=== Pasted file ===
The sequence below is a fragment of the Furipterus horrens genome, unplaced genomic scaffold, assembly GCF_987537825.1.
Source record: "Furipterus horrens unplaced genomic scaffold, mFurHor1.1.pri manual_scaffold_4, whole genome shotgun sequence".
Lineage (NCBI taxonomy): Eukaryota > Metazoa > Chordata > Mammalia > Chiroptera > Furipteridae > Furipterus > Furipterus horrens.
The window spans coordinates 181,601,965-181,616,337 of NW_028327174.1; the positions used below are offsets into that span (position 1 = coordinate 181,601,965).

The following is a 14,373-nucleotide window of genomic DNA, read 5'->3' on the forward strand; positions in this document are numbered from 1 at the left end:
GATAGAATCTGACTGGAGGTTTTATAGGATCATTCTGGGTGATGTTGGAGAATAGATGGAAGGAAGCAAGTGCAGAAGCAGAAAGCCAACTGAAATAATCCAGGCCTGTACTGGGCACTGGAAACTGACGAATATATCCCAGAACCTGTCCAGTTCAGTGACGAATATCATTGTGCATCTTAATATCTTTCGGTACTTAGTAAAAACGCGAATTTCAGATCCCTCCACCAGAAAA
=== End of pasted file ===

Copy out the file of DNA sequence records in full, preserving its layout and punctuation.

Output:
The sequence below is a fragment of the Furipterus horrens genome, unplaced genomic scaffold, assembly GCF_987537825.1.
Source record: "Furipterus horrens unplaced genomic scaffold, mFurHor1.1.pri manual_scaffold_4, whole genome shotgun sequence".
Lineage (NCBI taxonomy): Eukaryota > Metazoa > Chordata > Mammalia > Chiroptera > Furipteridae > Furipterus > Furipterus horrens.
The window spans coordinates 181,601,965-181,616,337 of NW_028327174.1; the positions used below are offsets into that span (position 1 = coordinate 181,601,965).

The following is a 14,373-nucleotide window of genomic DNA, read 5'->3' on the forward strand; positions in this document are numbered from 1 at the left end:
GATAGAATCTGACTGGAGGTTTTATAGGATCATTCTGGGTGATGTTGGAGAATAGATGGAAGGAAGCAAGTGCAGAAGCAGAAAGCCAACTGAAATAATCCAGGCCTGTACTGGGCACTGGAAACTGACGAATATATCCCAGAACCTGTCCAGTTCAGTGACGAATATCATTGTGCATCTTAATATCTTTCGGTACTTAGTAAAAACGCGAATTTCAGATCCCTCCACCAGAAAA